​Cataloochee Campground, Smokey Mountains National Park, North Carolina

We made it to the Smokey Mountains. The drive wasn’t too bad except for the road into to campground, which consisted of a 5 mile long dirt road with switch backs (my butt is clenched pretty tight on drives like that). We made it and got a beautiful camp spot right next to the creek. There were no hookups at this campground so we needed to relay on our golf cart battery to power our lights and the propane tanks to cook and keep the refrigerator cool. Overall we had no problems and it was a nice test for when we want to do more boondocking out west. We didn’t use the shower because filling the tanks with water and then heating it up with the propane would have wasted propane and weighed down the camper with all the water, and with nowhere to dump it we decided it was best not to take showers in the camper. (we paid $5 at a local campsite to use their hot showers, & it was totally worth it.)

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The road into our campground. EEk!

After setting up camp we meet our neighbors who were fly fishermen and offered to take Paul out fishing with them later in the week. We drove about a mile down into the valley to look for some Elk before sunset, we found plenty grazing in the fields and even saw a bear walking along the tree line. Elk were reintroduced to the park in 2001 and have been thriving since. They like to stay low in the valley and because our campsite was in the most secluded part of the park the wildlife was abundant.

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Sunset at the Campground.

Day 1- We drove up the Blue Ridge Parkway to one of the parks visitor centers and explored the nearby farm museum. The farm museum consisted of old buildings that had previously been on property before it became a National Park. After talking with a park ranger we decided to explore the city of Cherokee, an Indian reservation that reminds me more of the Jersey shore. There were tons of tourist shops, mini golf, amusement rides, ice cream shops, mining for gems stands, and tons of other Cherokee themed shops. We checked out the Cherokee museum which was very well put together and super interesting, local members of the Cherokee tribe work at the museum and are happy to answer any questions. After our stop in Cherokee we headed to Bryson City, not much of a city but a really cool little town with lots of shops and cafes. Bryson City also has a train that you can ride through the Smokey Mountains. Paul found a fly shop, got his fishing license and they even had a small fly fishing museum in town (boring).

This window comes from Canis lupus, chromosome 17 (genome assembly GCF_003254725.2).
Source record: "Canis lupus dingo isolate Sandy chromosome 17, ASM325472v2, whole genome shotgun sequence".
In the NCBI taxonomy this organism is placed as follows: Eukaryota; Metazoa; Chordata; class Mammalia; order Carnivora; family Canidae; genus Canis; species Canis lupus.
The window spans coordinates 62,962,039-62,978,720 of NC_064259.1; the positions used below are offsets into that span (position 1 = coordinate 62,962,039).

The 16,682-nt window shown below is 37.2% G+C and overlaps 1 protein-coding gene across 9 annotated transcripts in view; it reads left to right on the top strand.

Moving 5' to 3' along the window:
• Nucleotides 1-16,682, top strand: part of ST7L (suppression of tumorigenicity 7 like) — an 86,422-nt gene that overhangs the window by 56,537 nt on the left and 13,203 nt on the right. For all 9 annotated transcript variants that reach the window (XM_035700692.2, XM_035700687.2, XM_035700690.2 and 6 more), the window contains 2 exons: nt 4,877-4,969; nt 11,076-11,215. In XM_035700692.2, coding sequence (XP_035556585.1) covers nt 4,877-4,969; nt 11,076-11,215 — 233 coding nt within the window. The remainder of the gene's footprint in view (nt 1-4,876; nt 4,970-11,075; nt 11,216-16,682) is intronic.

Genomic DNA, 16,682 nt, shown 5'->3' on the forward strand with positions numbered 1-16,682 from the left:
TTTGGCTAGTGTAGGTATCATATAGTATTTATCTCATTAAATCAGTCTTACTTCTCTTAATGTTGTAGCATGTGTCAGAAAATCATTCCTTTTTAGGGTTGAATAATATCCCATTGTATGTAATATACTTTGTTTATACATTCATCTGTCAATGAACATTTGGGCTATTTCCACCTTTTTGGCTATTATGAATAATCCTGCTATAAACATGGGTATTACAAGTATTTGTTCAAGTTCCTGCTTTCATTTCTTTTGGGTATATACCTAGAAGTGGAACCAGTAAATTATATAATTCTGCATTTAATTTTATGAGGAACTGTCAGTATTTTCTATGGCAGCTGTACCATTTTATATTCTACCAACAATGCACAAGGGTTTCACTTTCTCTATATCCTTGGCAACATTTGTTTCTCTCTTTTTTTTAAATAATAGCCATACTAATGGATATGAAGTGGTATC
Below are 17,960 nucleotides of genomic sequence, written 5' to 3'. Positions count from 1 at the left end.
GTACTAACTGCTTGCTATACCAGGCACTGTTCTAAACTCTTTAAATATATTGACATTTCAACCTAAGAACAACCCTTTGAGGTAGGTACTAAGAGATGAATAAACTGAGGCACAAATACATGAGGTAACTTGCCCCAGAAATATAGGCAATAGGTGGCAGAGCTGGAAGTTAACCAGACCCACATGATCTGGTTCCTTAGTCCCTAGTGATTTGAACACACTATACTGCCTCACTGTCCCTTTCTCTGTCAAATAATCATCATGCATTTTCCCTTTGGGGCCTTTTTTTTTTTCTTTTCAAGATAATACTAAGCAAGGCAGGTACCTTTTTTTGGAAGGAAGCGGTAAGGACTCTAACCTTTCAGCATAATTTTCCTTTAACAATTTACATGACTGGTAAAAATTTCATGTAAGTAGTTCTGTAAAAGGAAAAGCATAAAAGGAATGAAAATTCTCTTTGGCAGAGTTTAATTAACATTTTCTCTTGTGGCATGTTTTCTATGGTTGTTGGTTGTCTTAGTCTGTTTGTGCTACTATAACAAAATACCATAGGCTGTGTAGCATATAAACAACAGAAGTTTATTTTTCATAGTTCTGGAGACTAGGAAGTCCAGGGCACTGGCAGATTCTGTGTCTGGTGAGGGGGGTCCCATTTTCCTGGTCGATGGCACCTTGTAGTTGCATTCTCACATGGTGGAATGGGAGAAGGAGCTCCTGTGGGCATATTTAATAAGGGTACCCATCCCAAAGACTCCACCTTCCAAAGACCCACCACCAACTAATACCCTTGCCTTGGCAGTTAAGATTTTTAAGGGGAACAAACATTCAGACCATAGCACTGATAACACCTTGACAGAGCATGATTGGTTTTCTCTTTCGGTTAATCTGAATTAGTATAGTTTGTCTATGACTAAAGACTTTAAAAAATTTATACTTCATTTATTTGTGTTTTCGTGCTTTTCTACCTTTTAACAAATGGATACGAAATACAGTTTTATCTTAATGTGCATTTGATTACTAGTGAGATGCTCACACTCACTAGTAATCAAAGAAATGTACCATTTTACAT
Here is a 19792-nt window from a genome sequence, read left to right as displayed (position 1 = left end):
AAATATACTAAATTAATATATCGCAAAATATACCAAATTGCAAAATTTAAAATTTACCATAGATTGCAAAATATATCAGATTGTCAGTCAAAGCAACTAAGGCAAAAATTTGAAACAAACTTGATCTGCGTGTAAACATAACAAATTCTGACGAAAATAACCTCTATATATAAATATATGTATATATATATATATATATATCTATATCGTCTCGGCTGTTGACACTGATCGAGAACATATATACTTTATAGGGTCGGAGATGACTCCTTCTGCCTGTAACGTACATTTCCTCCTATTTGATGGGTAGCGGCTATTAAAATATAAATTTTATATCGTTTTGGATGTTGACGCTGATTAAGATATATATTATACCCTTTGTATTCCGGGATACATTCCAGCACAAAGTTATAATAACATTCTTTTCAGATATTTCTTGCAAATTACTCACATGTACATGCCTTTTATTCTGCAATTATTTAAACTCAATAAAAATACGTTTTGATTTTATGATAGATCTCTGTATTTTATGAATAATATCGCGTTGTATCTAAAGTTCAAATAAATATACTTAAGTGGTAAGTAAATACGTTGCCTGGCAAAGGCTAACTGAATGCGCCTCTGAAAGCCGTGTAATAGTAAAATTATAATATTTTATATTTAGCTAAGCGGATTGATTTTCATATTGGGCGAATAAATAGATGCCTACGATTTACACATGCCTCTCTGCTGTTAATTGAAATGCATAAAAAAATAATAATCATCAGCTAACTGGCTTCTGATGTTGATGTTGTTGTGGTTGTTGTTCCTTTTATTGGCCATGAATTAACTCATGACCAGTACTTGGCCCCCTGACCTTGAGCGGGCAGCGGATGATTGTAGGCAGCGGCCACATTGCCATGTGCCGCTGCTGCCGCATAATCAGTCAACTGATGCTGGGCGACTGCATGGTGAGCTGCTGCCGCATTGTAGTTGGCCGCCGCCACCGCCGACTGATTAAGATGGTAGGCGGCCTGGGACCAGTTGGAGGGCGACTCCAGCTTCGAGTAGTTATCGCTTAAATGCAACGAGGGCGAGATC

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Day 2- It rained the entire night before and on and off for most of our second day in the park. We got a late start but decided to stay close to camp and do some hiking and fishing. The camper still held up well with our battery life and propane. We ran one light at a time at night when we needed it and only used the propane to keep the refrigerator cool and do some cooking. Boondocking for us isn’t going to be a problem.

Before bed we decided to take a drive to see if the elk were out, they like grazing at sunrise and sunset. We stopped to look at a herd grazing on the side of the road and it wasn’t long until they were surrounding the truck. As cool as it was to see these animals up close, it’s unfortunate that they’ve developed these behaviors because of people feeding them from their cars.

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Day 3- We spent our third day in Asheville, North Carolina. It’s a cool little music and arts town with tons of breweries and some amazing restaurants. We walked in and out of the stores and spent some time using the Wi-Fi in a local pub to pay bills, upload pictures and do all of the stuff we didn’t miss doing.

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Day 4- Our last day in the park we drove up to Clingman’s Dome, an observation deck on top of the highest point in the park. On a good day you have 360 degree views and can see for 25 miles, we weren’t so lucky. As we drove up the mountains the fog got thicker and thicker and visibility was nonexistent. Once you get to the parking lot of Clingman’s Dome we still had a 1/2 mile hike up hill. We did the hike, stood in the fog and rain for a few minutes and then headed back down. At the bottom of the hill there was a gift shop where Paul decided to do a good deed for the day and give some AT thru hikers a ride. (*Note to self: always ask where they’re going first). The 3 hikers were looking to go to Gatlinburg, we found this out on our way down the mountain, and although we had no intention of going to Gatlinburg we thought it was a good excuse to see the town. Once we got into Gatlinburg we realized seeing it was all we needed to do. We dropped the hikers off at an outdoor store and drove right through the town. It was busy and crowded with lots of chain restaurants, shops, and touristy stands.

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Top of the mountains

 

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bottom of the mountains

 

 

 

 

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Trail Days, Damascus, V.A.